The newly appointed chairman of an inquiry into unrest between Hindus and Muslims in Leicester has stepped down after receiving online abuse.
Chris Allen, an associate professor in hate studies at the University of Leicester, was due to lead the inquiry into the rioting in September, in which tensions between mainly young Muslim and Hindu men culminated in large-scale disorder in the British city.
It led to police officers being injured and nearly 50 arrests, 158 crimes and nine people being charged.
But, comments made by Dr Allen before his appointment, ruling out Islamist extremism, led to a backlash from Hindus who vowed to boycott the inquiry.
A video also emerged online allegedly showing Dr Allen claiming that the September 11 terrorist attack was a set-up.
In a letter to Leicester's mayor, Sir Peter Soulsby, signed by 13 Hindu temples in Leicester, they said they had “little confidence” in the inquiry and said Dr Allen's comments ruling out Islamist extremism in the unrest had “cast strong doubts on his suitability to lead the review”. The letter also said that “to assert a conclusion ahead of the review” raised doubts about his independence.
On Thursday, Dr Allen issued a statement to say he was stepping down.
“I have reluctantly taken the decision to stand down from the role on the basis that I no longer feel confident that my team and I are able to conduct the review in a way that the ensuing findings would meet the necessary levels of academic scrutiny," he said.
“As someone with a long history of undertaking research that is independent and impartial, the need for academic objectivity and rigour are vitally important. In the current climate, I do not believe that it is possible for me to do so in an impartial way and so it is in the interests of the city and the need to find ways to resolution that I have decided to stand down.
“It is important to stress that my decision was not made in response to the unprecedented levels of hate that have been directed towards me in recent weeks or the spurious allegations circulating on social media. While many are outright lies, some are rather more pernicious: distorting and misrepresenting the truth for their own individual and ideological gain.”
The review was set up to uncover the reasons for the unrest and to make recommendations for change.
Sir Peter, who commissioned the review, said the levels of online abuse relating to it were disturbing, and he understood Dr Allen’s decision.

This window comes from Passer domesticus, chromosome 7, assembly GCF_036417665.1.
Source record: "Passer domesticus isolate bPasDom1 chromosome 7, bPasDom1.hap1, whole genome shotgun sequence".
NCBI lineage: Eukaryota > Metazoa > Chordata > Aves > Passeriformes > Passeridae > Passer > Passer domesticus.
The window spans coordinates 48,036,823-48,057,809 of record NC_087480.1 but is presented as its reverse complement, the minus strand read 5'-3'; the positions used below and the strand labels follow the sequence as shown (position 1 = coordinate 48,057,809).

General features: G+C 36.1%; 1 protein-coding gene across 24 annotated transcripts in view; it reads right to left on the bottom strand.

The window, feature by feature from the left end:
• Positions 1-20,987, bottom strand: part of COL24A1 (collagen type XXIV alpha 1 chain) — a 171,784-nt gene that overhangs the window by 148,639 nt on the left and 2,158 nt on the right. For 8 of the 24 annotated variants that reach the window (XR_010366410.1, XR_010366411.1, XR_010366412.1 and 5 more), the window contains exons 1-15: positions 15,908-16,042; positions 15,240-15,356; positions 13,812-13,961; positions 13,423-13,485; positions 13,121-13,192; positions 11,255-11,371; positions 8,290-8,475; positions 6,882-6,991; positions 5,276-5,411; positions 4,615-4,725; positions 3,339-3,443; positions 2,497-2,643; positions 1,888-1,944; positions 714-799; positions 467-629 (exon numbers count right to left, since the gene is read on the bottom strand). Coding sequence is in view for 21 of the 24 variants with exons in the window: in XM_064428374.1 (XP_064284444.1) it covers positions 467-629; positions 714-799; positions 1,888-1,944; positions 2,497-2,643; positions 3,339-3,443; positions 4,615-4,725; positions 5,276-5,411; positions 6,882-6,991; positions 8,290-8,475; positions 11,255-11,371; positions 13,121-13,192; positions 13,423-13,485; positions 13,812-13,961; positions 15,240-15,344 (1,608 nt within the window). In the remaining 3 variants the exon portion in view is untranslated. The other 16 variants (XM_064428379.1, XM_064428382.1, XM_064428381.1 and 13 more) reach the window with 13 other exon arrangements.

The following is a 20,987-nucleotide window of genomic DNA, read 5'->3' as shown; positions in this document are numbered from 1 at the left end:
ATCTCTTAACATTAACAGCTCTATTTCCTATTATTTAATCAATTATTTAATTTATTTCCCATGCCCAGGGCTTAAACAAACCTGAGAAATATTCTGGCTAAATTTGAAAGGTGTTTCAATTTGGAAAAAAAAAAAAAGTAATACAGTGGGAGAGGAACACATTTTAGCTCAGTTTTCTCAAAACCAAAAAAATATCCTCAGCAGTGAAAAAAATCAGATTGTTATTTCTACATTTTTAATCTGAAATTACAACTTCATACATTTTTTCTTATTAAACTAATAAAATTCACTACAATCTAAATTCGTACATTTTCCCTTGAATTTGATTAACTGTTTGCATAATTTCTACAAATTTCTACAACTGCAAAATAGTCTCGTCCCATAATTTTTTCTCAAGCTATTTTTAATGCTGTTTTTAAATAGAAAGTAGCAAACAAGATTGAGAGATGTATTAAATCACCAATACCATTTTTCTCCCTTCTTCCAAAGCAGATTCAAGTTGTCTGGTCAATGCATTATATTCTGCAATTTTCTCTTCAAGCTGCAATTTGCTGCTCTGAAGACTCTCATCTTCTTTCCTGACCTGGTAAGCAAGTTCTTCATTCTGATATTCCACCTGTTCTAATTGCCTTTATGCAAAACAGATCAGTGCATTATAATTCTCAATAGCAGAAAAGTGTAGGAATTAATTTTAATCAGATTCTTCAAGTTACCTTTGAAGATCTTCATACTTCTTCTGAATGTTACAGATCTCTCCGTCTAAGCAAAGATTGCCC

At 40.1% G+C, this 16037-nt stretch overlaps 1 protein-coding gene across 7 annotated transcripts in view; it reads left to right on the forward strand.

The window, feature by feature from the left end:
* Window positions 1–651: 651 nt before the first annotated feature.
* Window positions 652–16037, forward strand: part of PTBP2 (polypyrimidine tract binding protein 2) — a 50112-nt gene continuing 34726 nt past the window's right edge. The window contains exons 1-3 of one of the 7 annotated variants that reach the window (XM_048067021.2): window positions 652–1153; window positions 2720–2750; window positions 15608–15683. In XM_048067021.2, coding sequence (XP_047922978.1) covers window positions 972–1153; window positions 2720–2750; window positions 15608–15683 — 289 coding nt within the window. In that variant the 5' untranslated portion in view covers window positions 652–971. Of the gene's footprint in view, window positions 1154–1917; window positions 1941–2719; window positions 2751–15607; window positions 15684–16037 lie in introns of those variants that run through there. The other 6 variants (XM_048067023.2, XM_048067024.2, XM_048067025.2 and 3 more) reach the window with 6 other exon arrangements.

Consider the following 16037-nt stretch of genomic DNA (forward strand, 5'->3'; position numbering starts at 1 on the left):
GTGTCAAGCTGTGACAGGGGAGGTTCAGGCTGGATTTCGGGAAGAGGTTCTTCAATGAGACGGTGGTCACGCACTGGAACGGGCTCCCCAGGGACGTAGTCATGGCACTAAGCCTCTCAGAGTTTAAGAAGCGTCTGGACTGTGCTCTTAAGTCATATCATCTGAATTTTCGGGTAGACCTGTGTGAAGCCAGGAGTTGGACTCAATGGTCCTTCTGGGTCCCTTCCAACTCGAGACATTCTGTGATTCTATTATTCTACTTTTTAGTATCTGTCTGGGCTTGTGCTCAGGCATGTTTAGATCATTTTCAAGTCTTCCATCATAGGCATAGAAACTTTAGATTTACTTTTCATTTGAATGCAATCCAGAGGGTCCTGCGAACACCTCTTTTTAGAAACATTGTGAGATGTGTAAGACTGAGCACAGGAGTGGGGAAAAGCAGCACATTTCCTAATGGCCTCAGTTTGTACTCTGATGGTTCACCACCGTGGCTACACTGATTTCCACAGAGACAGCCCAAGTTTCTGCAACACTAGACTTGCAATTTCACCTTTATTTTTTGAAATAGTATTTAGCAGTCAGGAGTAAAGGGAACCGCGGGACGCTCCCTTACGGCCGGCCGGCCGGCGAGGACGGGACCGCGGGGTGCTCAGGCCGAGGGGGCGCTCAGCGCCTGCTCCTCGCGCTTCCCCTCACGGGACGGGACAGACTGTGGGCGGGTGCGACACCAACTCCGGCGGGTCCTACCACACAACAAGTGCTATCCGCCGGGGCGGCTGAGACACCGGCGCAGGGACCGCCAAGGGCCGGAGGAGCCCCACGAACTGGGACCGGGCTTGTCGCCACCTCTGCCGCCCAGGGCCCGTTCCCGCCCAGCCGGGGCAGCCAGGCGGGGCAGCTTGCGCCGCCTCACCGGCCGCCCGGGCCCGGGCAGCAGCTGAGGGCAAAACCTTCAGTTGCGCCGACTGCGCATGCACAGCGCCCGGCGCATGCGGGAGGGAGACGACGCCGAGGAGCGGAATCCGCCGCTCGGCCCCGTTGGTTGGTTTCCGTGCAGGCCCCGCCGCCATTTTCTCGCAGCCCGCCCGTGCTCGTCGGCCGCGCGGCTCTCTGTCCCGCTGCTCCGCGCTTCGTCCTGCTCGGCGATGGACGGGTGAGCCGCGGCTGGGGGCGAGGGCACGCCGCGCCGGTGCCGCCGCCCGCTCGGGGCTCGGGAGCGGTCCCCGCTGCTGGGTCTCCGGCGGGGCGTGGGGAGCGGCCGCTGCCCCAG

“I am sorry that Dr Allen will not be able to lead the research but understand the decision that he and the university have taken," he said.
"I do think it’s important to proceed with a review, and will be taking soundings locally and nationally as to whether any individual or organisation could take it forward in a way that has the confidence of all parties concerned.”
A spokesman for the University of Leicester said it was concerned over the abuse Dr Allen had received.
“The university fully supports Dr Allen in his decision to stand down from leading the review. We have a duty of care for all of our staff, and it was concerning to see the unwarranted abuse Dr Allen was receiving online, and the effect it might also have on his research team," the university said in a statement.
“Our academic staff have the right to carry out research work without any undue interference, or any suppression, in accordance with their professional responsibility and subject to nationally and internationally recognised professional principles of intellectual rigour, scientific inquiry and research ethics.
“Dr Allen has, for two decades, researched hate extremism and the policies designed to counter them. He is widely published nationally and internationally across both the academic and non-academic spaces. His research has been submitted to various government bodies.
“The university continues to stand by the absolute impartiality of Dr Allen to conduct his research with complete independence and integrity.”